Not every traveler to Japan will make it to Tokushima Prefecture on the island of Shikoku. They may find themselves lured rather to the more famous attractions of Tokyo, Kyoto, and Osaka. While these visitor favorites have their undeniable charms, those wanting to experience more of Japan’s rich cultural offerings, as well as its natural beauty, should consider extending their itinerary. Steeped in history and tradition and boasting some of the wildest and most pristine regions in all of Japan, Tokushima is a must-see.
Accessible by road, rail, and air, Tokushima Prefecture is located on the eastern side of Shikoku, southwestern Japan, and is connected to the mainland by the Akashi-Kaikyo and Naruto Bridges. For first time travelers, a guide or pre-arranged tour is the best way to experience everything Tokushima has to offer.
What better way to begin your exploration of Japanese culture than seeing some traditional puppet theater? Awa Jurobe Yashiki offers performances twice daily of their Awa Ningyo Jururi show, a uniquely Japanese form of entertainment where three performers work together to operate each puppet, achieving extremely complex and lifelike movement. With a narrator and musical accompaniment, appreciate the artistry and precision before exploring the museum to learn more.
For those seeking a taste of wild Japan, the Iya Valley will not disappoint. An area of deep, stony gorges, hot springs, and dense, unspoiled forest, this isolated and mountainous valley is in the west of the Prefecture. As well as its natural bounty, visitors come here to see the famous Vine Bridges, of which three well-preserved specimens remain. Built from Actinidia arguta vines and harvested only during the winter, local villagers have kept these bridges standing since the days when their ancestors first relied on them for transport.
Tokushima is the traditional starting point for the 88 temple pilgrimage, a journey that once took over two months on foot and was inspired by Kobo Daishi, founder of Shingon Buddhism. The pilgrimage circumnavigates Shikoku, and the first 23 temples are located in Tokushima Prefecture, beginning with the temple of Ryozenji.
For a striking display of nature, the famed Naruto Whirlpools are a must-see. Formed from a confluence of fast-flowing tides that run through the Naruto Straits from the Seto Inland Sea to the Pacific Ocean, they are one of the world’s major tidal currents. The speed here can be as high as 20kph and the whirlpools up to 20m in diameter. There are two main ways to see the whirlpools up close. A glass-bottomed walkway, the Uzu-no-Michi, is located on the underside of the Onaruto Bridge. From a height of 45m, visitors can get an excellent view without getting their feet wet. For a more white-knuckle experience, there are boat rides that will take you right into the heart of the eddies. Don’t forget to visit the Naruto Ohashi Memorial Museum beforehand. The interactive and educational displays will teach you all you ever wanted to know about whirlpools.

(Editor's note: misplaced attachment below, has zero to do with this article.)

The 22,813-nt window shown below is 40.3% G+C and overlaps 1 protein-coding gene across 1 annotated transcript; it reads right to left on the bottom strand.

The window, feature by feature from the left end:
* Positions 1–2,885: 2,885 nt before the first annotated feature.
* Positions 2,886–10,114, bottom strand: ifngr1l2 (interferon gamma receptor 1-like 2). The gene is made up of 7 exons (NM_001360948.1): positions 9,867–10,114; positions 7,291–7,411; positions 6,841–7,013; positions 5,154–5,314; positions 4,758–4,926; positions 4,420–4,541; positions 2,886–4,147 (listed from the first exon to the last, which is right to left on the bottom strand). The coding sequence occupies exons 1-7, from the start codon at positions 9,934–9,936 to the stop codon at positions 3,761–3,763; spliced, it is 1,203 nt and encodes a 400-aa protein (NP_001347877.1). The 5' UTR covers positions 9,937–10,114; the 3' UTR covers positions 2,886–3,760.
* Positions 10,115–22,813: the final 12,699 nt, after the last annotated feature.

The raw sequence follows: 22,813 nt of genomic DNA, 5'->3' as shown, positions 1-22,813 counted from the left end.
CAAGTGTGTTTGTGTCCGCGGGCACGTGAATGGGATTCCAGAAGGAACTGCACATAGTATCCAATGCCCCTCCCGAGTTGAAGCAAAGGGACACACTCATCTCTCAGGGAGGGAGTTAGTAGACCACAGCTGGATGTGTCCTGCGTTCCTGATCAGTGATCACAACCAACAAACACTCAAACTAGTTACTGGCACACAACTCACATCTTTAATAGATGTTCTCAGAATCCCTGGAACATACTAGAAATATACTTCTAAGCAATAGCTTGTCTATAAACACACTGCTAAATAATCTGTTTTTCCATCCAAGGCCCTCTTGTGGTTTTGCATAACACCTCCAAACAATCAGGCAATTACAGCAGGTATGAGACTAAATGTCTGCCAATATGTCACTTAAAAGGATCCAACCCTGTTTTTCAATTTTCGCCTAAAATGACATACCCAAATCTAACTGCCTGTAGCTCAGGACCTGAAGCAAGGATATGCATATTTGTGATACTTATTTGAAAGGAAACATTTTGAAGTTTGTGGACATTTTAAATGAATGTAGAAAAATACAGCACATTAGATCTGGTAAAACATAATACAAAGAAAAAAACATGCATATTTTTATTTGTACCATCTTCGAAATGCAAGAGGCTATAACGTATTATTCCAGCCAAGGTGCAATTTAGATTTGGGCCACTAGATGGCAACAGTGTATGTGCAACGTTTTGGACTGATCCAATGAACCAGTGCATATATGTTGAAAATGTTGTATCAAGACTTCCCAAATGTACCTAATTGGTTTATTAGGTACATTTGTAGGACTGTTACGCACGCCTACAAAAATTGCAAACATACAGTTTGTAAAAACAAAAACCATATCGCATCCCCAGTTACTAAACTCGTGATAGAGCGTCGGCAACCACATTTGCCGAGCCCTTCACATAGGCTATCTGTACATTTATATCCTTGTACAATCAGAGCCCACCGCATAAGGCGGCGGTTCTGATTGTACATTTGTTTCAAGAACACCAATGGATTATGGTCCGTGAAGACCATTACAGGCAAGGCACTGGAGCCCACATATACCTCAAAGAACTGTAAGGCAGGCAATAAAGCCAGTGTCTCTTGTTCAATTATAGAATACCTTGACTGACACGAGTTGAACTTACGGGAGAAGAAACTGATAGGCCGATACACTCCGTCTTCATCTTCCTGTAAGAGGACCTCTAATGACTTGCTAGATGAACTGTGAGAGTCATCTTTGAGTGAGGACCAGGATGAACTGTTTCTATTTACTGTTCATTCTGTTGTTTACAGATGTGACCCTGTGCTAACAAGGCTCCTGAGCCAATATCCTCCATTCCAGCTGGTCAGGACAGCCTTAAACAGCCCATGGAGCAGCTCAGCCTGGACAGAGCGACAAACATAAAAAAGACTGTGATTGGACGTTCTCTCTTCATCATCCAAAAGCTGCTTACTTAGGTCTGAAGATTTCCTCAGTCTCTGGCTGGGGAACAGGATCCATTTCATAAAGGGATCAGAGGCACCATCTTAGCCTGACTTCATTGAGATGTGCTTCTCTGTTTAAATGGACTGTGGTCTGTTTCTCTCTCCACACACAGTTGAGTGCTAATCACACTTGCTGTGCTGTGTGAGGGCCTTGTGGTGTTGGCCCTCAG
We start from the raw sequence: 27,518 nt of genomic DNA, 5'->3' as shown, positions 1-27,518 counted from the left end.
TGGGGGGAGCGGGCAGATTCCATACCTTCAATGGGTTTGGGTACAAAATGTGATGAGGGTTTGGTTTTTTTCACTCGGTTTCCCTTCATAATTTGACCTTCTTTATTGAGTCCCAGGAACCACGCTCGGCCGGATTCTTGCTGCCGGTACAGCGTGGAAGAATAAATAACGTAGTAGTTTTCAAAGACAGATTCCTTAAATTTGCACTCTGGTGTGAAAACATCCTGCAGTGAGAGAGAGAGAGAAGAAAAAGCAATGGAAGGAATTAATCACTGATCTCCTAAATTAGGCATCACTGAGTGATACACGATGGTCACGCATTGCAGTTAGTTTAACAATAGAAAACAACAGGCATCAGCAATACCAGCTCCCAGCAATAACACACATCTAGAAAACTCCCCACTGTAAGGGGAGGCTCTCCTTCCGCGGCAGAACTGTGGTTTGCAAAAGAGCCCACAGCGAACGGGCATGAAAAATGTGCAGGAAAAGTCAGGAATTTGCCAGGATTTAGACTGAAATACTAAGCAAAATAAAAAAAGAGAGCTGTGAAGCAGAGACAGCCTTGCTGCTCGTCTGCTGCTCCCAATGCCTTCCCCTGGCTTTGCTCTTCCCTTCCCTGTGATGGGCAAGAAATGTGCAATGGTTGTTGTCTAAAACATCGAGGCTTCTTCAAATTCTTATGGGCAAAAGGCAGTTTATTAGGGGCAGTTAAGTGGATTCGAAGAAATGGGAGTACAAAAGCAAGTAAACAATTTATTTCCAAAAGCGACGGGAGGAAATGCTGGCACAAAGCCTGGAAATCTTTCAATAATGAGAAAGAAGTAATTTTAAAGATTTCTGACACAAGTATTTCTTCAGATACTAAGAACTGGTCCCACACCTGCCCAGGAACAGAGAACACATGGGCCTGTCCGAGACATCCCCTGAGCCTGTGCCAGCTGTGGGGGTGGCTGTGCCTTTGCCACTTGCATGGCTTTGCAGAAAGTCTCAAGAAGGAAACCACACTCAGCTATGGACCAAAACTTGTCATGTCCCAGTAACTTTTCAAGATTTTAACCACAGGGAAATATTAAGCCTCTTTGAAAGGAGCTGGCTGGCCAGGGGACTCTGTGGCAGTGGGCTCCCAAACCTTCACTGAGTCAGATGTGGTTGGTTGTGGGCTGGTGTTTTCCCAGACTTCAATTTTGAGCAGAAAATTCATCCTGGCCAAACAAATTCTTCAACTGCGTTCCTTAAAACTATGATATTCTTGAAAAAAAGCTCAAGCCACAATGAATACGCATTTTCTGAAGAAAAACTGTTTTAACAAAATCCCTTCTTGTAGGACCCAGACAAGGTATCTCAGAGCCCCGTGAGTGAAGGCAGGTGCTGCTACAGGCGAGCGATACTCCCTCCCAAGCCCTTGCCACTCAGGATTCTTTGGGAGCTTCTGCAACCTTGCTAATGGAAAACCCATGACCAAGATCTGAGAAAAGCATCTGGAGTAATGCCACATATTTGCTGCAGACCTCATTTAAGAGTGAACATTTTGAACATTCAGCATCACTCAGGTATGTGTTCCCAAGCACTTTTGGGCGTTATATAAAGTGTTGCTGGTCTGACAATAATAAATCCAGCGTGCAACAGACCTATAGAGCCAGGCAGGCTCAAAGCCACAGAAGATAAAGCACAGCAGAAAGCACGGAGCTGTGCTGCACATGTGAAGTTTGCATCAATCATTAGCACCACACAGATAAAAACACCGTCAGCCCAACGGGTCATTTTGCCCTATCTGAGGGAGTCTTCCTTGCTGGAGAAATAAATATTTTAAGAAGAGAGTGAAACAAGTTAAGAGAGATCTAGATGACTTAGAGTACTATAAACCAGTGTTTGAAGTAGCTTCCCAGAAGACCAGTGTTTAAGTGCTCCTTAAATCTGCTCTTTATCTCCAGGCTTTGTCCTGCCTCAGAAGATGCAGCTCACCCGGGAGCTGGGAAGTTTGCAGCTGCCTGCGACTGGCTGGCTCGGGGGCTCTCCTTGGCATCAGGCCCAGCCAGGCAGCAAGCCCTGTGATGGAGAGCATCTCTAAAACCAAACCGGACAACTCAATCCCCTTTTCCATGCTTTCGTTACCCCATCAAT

For an even more turbulent water-borne outing, consider the whitewater and kayaking opportunities of the Oboke and Koboke gorges. Located on the fringes of the Iya valley, the Yoshino river narrows here to provide thrills for the adventurous. For those seeking a more sedate experience, sightseeing pleasure cruises in the Oboke Gorge and a Trolley Train experience will allow you to appreciate the scenery. If you are lucky, you might even see the monkeys, bears and wild deer that inhabit the region.
"The dancing fool and the watching fool are both fools, so why not dance!" An essential cultural event on the summer calendar, The Awa Dance Festival, held each August from the 12th to the 15th, is Japan’s answer to Brazil’s Carnivale. It certainly lacks nothing when it comes to color, pageantry, and energy, with synchronized groups of dancers spilling into the streets of the city of Tokushima. The festival has been around for over 400 years, and its popularity shows no sign of waning. Over 1.3 million tourists take in the festival each year.
At 290m, the eyebrow-shaped Mt Bizan overlooks Tokushima and affords impressive views of the city and surrounds. The summit can be reached via a short Ropeway Ride that departs regularly from the Awa Odori Kaikan Museum. For the more active, it is possible to hike to the top. From here, you can soak in the view of the Onaruto Bridge and the Yoshino river as it winds through the city. With the right conditions, it is possible to see the island of Awaji and the Kii Peninsula.
A walk down Udatsu Old Street will transport you to a time and place far from the neon-lit stereotypes of modern Japan. From the 1700s, Udatsu Street was a wealthy thoroughfare and center of the indigo dye trade. To this day, many of the original houses and shops remain, providing a rare glimpse of a world now mostly lost.
For outdoor activities, of which Tokushima has plenty to offer, the best months to visit are July, August, and September. August, in particular, is a peak month for tourists wishing to view and take part in the spectacle of the Awa Odori and Obon Festivals. In terms of budget, plan accordingly as prices will be higher.
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